GCC outlook: Should we worry about inflation after COVID-19 bailouts?

"The driver of inflation is money in the hands of the public, not money in the books of the central bank."

  
High angle views of urban skyline and skyscrapers at sunset in Dubai UAE. Image used for illustrative purpose.

High angle views of urban skyline and skyscrapers at sunset in Dubai UAE. Image used for illustrative purpose.

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It's a rough ride for the Gulf states. The pandemic is cratering businesses and people are losing their jobs, creating the need for short-term liquidity. The Central Banks are rolling out one relief measure after another to mitigate the damage, but how will these easing measures trigger inflationary pressures in the GCC?

According to Dr. John Greenwood, Chief Economist at global asset management firm Invesco such liquidity injections, however, do not have an automatic inflationary effect. 

"The driver of inflation is money in the hands of the public, not money in the books of the central bank," he said.  

Actions of the central banks during the global financial crisis only stabilised broad money growth, with subsequent inflation remaining below 2 percent year-on-year in most developed economies. 

“Historically when central banks have played this ‘lender of last resort’ role in a market panic, they were able to create the additional funds needed to calm the panic, and after the panic had subsided, they would gradually withdraw the excess cash or deposits from the banking system,” Greenwood explained.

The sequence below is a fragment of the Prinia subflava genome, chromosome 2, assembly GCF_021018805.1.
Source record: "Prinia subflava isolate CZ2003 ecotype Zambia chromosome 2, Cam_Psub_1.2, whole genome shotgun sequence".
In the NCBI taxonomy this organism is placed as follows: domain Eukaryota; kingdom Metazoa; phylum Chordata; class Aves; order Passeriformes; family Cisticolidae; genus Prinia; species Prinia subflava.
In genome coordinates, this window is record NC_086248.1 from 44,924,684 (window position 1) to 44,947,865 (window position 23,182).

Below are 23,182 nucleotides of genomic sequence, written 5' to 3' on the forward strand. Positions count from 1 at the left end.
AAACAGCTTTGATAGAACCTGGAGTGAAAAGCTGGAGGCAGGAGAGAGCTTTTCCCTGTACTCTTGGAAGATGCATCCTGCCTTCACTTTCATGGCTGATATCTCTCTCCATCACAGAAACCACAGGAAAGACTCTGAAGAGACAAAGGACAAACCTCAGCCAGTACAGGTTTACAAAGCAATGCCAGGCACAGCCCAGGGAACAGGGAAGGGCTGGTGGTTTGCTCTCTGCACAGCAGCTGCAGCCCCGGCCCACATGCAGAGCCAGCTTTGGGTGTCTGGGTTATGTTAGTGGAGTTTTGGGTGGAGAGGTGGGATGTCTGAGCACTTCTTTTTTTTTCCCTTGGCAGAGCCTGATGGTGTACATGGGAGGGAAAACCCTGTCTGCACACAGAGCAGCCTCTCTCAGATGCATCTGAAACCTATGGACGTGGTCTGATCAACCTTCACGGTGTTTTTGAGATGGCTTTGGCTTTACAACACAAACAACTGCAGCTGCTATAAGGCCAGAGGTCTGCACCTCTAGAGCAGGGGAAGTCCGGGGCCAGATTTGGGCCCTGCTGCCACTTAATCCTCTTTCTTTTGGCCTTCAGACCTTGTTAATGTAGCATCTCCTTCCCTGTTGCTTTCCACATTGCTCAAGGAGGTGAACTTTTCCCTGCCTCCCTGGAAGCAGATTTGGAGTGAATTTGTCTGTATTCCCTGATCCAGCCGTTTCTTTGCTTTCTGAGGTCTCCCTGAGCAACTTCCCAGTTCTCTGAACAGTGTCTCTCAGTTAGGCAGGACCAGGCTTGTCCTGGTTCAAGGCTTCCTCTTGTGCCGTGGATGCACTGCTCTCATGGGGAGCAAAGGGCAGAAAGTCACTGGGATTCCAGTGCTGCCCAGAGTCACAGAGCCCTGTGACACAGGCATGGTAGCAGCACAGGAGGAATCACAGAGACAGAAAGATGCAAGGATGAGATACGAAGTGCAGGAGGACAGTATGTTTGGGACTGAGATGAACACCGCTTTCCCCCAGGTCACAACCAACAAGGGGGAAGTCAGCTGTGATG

Excess funds were gradually drained from the banking system after the panic subsided and before inflation could take hold.

Inflation Vs GCC

The plunge in oil prices along with fallouts in the various industries that drive GCC economies will likely result in disinflation for most of 2020 and 2021.

"For the Gulf states the steep fall in the price of oil and the collapse of tourism and international business travel inevitably mean that disinflation or even deflation will likely prevail in the short-term," Greenwood told Zawya.

On inflation, countries with fixed exchange rates tend to have a broadly similar profile of inflation to those whose currencies they are pegged to.

Inflation in the US, Gulf region, Hong Kong. Source: Refinitiv Datastream

Thus, in the attached chart, the general profile of inflation in those Gulf states pegged to the US dollar (Saudi, Muscat & UAE) follows inflation in the US in broad outline.

"However, there are some significant deviations due to administered price changes (e.g. for petrol or utilities) in individual countries from time to time. It is also true that the composition of the price indices varies from country to country, again introducing some degree of divergence," Greenwood said.

Separately, "expansionary monetary policies" only lead to inflation if the policy results in rapid growth of the broad quantity of money (e.g. M2 or M3). Lowering interest rates to zero alone does not guarantee rapid growth of money.

According to Greenwood, expanding the Fed's balance sheet does not guarantee rapid growth of M2 or M3, and therefore may not result in inflation. “This is what happened with quantitative easing in 2009-2019 after the great financial crisis. As a result, US inflation over that period remained below the 2 percent target most of the time,” he said.

(Reporting by Seban Scaria seban.scaria@refinitiv.com , editing by Daniel Luiz)

#GCC #Economy #Inflation #COVID-19 #Invesco

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